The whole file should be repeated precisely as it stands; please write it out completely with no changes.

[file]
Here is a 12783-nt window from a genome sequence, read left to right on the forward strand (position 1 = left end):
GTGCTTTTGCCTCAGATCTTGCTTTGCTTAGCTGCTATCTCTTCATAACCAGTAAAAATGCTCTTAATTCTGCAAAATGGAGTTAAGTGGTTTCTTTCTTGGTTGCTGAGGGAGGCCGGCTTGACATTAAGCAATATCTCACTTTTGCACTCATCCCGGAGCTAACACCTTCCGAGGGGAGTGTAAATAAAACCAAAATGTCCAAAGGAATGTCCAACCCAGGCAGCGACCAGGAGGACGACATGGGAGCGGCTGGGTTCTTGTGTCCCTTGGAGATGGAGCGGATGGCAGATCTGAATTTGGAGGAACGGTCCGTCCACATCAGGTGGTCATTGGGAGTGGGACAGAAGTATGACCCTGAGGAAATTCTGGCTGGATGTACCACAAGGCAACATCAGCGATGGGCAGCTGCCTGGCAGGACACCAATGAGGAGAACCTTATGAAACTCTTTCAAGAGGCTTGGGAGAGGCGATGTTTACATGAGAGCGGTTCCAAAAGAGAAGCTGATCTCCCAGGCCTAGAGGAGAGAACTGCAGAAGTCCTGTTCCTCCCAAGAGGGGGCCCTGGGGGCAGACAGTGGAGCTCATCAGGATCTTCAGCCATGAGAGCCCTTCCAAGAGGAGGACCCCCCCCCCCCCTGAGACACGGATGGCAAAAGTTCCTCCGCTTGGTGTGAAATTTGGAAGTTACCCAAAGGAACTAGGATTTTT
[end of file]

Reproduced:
Here is a 12783-nt window from a genome sequence, read left to right on the forward strand (position 1 = left end):
GTGCTTTTGCCTCAGATCTTGCTTTGCTTAGCTGCTATCTCTTCATAACCAGTAAAAATGCTCTTAATTCTGCAAAATGGAGTTAAGTGGTTTCTTTCTTGGTTGCTGAGGGAGGCCGGCTTGACATTAAGCAATATCTCACTTTTGCACTCATCCCGGAGCTAACACCTTCCGAGGGGAGTGTAAATAAAACCAAAATGTCCAAAGGAATGTCCAACCCAGGCAGCGACCAGGAGGACGACATGGGAGCGGCTGGGTTCTTGTGTCCCTTGGAGATGGAGCGGATGGCAGATCTGAATTTGGAGGAACGGTCCGTCCACATCAGGTGGTCATTGGGAGTGGGACAGAAGTATGACCCTGAGGAAATTCTGGCTGGATGTACCACAAGGCAACATCAGCGATGGGCAGCTGCCTGGCAGGACACCAATGAGGAGAACCTTATGAAACTCTTTCAAGAGGCTTGGGAGAGGCGATGTTTACATGAGAGCGGTTCCAAAAGAGAAGCTGATCTCCCAGGCCTAGAGGAGAGAACTGCAGAAGTCCTGTTCCTCCCAAGAGGGGGCCCTGGGGGCAGACAGTGGAGCTCATCAGGATCTTCAGCCATGAGAGCCCTTCCAAGAGGAGGACCCCCCCCCCCCCTGAGACACGGATGGCAAAAGTTCCTCCGCTTGGTGTGAAATTTGGAAGTTACCCAAAGGAACTAGGATTTTT